in Pyongyang. The chief U.S. negotiator, Christopher Hill, faced strong 
opposition from key members of his own delegation at every step of the way.

It was particularly galling to Victor Cha, director for Asian Affairs in the 
National Security Council and to Richard Lawless, assistant secretary of 
Defense, that Hill agreed to conduct intensive bilateral negotiations with 
North Korea in Beijing prior to the six-party talks. In their eyes, 
bilateral talks amount to implicit diplomatic recognition, and the "steps to 
normalize relations" envisaged in the agreement would legitimize a rogue 
regime. When Hill hosted a dinner in Beijing for the chief North Korean 
negotiator, Vice Foreign Minister Kim Gye Gwan, Cha and Lawless refused to 
attend. When a draft agreement was finalized, they held up final agreement 
for three days, unsuccessfully attempting to get the White House to insist 
on tougher terms. The issue was finally resolved only when China insisted on 
sticking to the draft agreement.

During six hours of intensive give-and-take with Kim Gye Gwan, both in his 
office and in two one-on-one dinners with only an interpreter present, he 
said over and over to me, "How can you expect us to return to negotiations 
when it's clear your administration is paralyzed by divisions between those 
who hate us and those who want to negotiate seriously? At the very time when 
we were engaged in such a long dialogue last year, your side was planning 
for sanctions. Cheney did this to prevent further dialogue that would lead 
to peaceful coexistence. So many of your leaders, even the president, have 
talked about regime change. We have concluded that your administration is 

At one point in our farewell dinner on Sept. 22, Kim leaned forward and made 
a pointed comment that clearly foreshadowed the Foreign Ministry's threat to 
conduct a nuclear test. "We really want to coexist with the United States 
peacefully," he said, "but you must learn to coexist with a North Korea that 
has nuclear weapons. You have learned to live with other nuclear powers, so 
why not us?" I replied, "That doesn't sound like you are really committed to 
denuclearization." "You misunderstand me," he said. "We are definitely 
prepared to carry out the Sept. 19 agreement, step by step, but we won't 
completely and finally dismantle our nuclear weapons program until our 
relations with the United States are fully normalized. That will take some 
time, and until we reach the final target, we should find a way to coexist."

North Korea is divided between hawks who favor nuclear weapons and 
pragmatists who are pushing for economic reforms and a denuclearization deal 
with the United States. Just as the engagement policy pursued by the Clinton 
administration strengthened the pragmatists, so the Bush shift to a 
regime-change policy has given the initiative to the hawks.

The financial sanctions are very severe. The United States has in effect 
asked all banks in the world not to deal with North Korea or to handle any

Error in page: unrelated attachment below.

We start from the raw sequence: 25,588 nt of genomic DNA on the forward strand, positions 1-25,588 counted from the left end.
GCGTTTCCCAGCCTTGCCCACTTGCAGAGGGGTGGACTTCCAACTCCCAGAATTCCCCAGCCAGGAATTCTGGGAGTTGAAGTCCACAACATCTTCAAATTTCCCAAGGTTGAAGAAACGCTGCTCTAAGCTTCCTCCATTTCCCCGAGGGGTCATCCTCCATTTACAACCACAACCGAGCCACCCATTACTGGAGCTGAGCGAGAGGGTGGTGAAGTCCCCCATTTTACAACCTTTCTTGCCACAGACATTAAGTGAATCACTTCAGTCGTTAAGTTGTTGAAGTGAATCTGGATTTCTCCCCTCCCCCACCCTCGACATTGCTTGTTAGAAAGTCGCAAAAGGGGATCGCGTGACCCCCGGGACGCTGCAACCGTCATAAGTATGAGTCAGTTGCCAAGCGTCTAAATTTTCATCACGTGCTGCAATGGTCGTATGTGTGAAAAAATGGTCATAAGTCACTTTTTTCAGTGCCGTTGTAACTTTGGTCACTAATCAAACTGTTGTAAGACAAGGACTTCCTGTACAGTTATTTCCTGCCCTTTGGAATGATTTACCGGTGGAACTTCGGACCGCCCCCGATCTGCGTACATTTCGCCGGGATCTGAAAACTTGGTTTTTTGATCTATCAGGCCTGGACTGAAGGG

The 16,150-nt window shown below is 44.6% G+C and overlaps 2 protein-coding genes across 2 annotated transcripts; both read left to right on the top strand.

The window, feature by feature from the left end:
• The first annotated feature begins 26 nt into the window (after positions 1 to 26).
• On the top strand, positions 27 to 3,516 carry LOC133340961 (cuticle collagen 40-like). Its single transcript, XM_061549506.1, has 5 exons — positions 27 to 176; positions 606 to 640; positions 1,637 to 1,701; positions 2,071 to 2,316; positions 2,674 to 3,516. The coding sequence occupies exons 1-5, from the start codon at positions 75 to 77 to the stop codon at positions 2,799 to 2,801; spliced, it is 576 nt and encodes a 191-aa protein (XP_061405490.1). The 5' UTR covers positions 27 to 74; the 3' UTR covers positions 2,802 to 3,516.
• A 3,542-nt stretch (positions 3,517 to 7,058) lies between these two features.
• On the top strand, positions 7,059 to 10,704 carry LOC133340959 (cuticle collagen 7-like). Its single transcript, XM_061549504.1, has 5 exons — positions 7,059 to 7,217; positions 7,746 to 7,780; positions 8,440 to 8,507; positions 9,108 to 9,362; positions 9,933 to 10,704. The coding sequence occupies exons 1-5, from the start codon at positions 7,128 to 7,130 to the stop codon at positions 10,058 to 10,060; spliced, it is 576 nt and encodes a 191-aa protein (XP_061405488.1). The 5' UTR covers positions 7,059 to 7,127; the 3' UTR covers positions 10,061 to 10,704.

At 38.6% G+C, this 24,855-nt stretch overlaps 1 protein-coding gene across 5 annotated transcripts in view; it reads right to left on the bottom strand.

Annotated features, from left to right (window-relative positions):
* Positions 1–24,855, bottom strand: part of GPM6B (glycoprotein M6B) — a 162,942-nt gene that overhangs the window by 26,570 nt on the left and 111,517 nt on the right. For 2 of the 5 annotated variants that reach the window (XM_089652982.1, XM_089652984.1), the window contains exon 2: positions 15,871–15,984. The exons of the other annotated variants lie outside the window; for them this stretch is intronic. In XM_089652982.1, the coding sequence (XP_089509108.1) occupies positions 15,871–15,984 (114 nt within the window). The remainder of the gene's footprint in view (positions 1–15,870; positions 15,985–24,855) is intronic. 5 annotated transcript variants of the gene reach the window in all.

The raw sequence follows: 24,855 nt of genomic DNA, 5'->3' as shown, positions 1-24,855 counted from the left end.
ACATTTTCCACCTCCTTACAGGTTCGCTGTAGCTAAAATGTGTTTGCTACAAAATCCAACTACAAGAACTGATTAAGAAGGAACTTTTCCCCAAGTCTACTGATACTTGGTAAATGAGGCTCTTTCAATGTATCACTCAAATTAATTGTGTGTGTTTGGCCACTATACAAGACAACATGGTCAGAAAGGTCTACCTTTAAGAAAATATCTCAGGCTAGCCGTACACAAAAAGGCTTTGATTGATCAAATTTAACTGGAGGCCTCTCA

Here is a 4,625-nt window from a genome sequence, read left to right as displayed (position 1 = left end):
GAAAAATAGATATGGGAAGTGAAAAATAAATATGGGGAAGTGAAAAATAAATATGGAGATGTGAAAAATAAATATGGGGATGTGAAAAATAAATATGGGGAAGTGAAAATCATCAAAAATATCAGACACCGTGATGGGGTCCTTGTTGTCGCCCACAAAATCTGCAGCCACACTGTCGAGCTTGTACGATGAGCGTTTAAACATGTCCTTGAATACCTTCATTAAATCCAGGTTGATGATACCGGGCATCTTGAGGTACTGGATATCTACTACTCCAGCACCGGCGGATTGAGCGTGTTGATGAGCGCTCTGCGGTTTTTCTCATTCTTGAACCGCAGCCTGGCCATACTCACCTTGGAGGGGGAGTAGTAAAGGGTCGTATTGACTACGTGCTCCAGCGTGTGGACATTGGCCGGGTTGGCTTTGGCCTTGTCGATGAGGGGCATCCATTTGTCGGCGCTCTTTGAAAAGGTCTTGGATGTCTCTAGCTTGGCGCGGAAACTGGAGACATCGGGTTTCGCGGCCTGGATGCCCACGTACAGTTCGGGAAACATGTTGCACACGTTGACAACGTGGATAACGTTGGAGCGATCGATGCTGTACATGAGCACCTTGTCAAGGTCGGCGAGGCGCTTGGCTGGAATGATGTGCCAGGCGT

transactions involving the country. The Bush administration says that it is 
enforcing laws against money laundering and counterfeiting, and seeking to 
stop transactions relating to weapons of mass destruction. But statements by 
Treasury Department officials have made clear that the goal is to cut off 
all North Korean financial intercourse with the rest of the world.

Undersecretary of the Treasury Stuart Levey told The Wall Street Journal on 
Aug. 23: "The U.S. continues to encourage financial institutions to 
carefully assess the risk of holding any North Korea-related accounts." I 
found instances in North Korea???confirmed by foreign businessmen and 
foreign embassies???in which legitimate imports of equipment for light 
industries making consumer goods have been blocked because banks would not 
handle the transactions. "If the U.S. is not ready to lift all of the 
financial sanctions, all at once," Foreign Minister Paik Nam Soon said, 
"then it should show us in other ways that it is ready to give up the 
regime-change policy."

Kim Gye Gwan spelled out what Pyongyang has in mind, calling for bilateral 
negotiations without preconditions leading to a package deal that would be 
followed by the resumption of the six-party talks. For example, he 
indicated, the U.S. would lift some or all of the sanctions in return for 
North Korean concessions such as a cessation of plutonium production at the 
Yongbyon reactor; a missile-test moratorium, or a commitment not to transfer 
nuclear weapons or fissile materials to third parties. Or Washington would 
offer incentives???such as energy aid and removal of North Korea from the 
State Department list of terrorist states???in return for a North Korean 
compromise on aspects of the financial sanctions, to be negotiated.

How much are the sanctions hurting? In Pyongyang's view, they are seriously 
impeding North Korean efforts to carry out economic reforms, because they 
are blocking foreign investment and trade. They are slowing down economic 
growth. But there is no sign whatsoever that the sanctions are undermining 
the Kim Jong Il regime.

North Korea is stable and there is more economic activity in Pyongyang than 
I have ever seen???more cars and bicycles, better-dressed people, more 
restaurants, more small mom and pop stores, and above all more interest in